What is Happening to Australian Democracy ? New IR Changes highlight concerns 1


What is Happening to Australian Democracy
by Fred Argy (1)

Australia nominally has all the right democratic institutionsregular elections, parliamentary sovereignty, ministerial responsibility, an independent judiciary, federalism, a non-partisan and expert public service and a free press. But these institutions dont always work the way they should and democracy is not just about formal institutions; it is also about how the public opinion climate is formed, how well-informed citizens are and their capacity to actively participate in public debate. At both these levelsinstitutional and participatorythere is cause for concern.

At the institutional level, one could point to the growing concentration of power in the executive and more particularly the Prime Minister and his office minders; the increasing propensity of Canberra to dictate to the States on policies and priorities; the prospect of a diminished role for the Senate as watchdog and scrutineer and as a source of publicly available information (2); the silencing of the public service in its dealings with the public; and the refusal of Ministers to accept responsibility for failings of their departments or their minders.

Of no less importance to a healthy democracy is the way opinions are formed. Here, incumbency offers a huge advantage. Voters are generally ill-informed on most public policy issuesunderstandably so, given the cost of acquiring information. Government leaders, with an aura of authority and with good communication skills, can greatly influence the climate of opinion.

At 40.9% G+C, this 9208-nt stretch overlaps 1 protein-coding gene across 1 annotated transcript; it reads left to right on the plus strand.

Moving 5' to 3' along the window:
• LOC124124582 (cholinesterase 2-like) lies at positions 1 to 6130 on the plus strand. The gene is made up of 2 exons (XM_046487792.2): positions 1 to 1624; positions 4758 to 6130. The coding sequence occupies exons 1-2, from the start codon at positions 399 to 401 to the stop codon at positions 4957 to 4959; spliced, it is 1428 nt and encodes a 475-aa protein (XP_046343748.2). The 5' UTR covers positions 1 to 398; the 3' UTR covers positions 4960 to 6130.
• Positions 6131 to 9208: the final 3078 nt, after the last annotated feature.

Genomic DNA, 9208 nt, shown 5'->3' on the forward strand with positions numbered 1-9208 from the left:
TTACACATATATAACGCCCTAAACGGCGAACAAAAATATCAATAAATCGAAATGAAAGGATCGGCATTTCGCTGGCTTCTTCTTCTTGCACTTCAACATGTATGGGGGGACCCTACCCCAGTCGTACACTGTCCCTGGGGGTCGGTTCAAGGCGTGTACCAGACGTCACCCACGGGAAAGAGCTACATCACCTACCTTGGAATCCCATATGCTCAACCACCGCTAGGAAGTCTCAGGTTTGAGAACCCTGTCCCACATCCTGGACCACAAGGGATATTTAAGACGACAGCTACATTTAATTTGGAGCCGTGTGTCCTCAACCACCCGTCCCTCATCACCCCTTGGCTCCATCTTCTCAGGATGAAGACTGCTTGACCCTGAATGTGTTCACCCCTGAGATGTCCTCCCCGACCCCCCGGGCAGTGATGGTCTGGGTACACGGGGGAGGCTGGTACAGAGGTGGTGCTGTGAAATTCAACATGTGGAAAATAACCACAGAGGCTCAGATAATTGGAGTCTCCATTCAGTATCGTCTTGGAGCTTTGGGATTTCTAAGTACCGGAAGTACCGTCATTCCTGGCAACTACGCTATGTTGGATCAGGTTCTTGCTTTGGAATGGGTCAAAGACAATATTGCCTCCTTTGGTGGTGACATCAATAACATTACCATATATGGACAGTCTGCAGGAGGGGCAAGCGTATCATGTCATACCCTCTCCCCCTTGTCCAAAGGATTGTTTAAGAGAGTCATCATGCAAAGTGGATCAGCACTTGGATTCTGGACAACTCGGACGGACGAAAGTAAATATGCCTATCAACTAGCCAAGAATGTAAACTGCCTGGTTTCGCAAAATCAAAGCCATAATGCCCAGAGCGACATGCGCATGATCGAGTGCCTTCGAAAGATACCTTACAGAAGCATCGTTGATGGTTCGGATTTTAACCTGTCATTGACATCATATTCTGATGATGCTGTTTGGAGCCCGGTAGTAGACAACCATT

They have greater financial resources at their disposal than their opponents and easy access to an often uncritical media. They can release selective information, obfuscate, denigrate their critics, intimidate recalcitrant journalists and discourage unfriendly comments from persons (including academics) or community groups that are dependent on government grants, contracts, or tax immunity. They can make political appointments to independent statutory authorities, whose views and decisions subsequently impact on public opinion. And they have ongoing access to advice from experienced public servants.

In view of this incumbency advantage, it would be quite reprehensible for governments to use public money for partisan propaganda in the guise of information. Yet this abuse is rampant in Australia today, at both State and Federal levels. The Howard Governments advertising budget has grown markedly during the last eight years (totalling nearly 2 billion dollars since 1996 (3), and has tended to peak close to election time. Much of the advertising (such as on superannuation choice, bushfire protection, anti-smoking, defence recruitment, national security alert etc.) is about legitimate dissemination of information. But much is not.

Ideally, information advertisements paid for by public money should relate to legislation already enacted (or at least fully discussed by the Parliament) and any judgmental argumentation in them should be scrupulously balanced, with alternative views presented. The ads should also be subject to independent oversight. Recent advertisements such as on GST in 1998, on Medicare in 2004 and most recently on industrial relations (IR) reform fail these tests. The decisions were made by a Government Committee (the Ministerial Committee on Government Communications) which is not accountable to Parliament or answerable to Cabinet and not subject to independent oversight.(4) Nor can their content be described as non-political. The Broadcasting Services Act offers no great impediment to the broadcasting of blatant political advertising by governments using taxpayers funds. (5)

The current IR newspaper ads (responding to pre-emptive advertising by the ACTU) are said to cost $20 million and are particularly controversial. Unlike the Medicare ads, which related to new legislated rights, the IR ads relate to a proposed and unlegislated policy changeone that is highly divisive. And they do not tell a full and balanced story.

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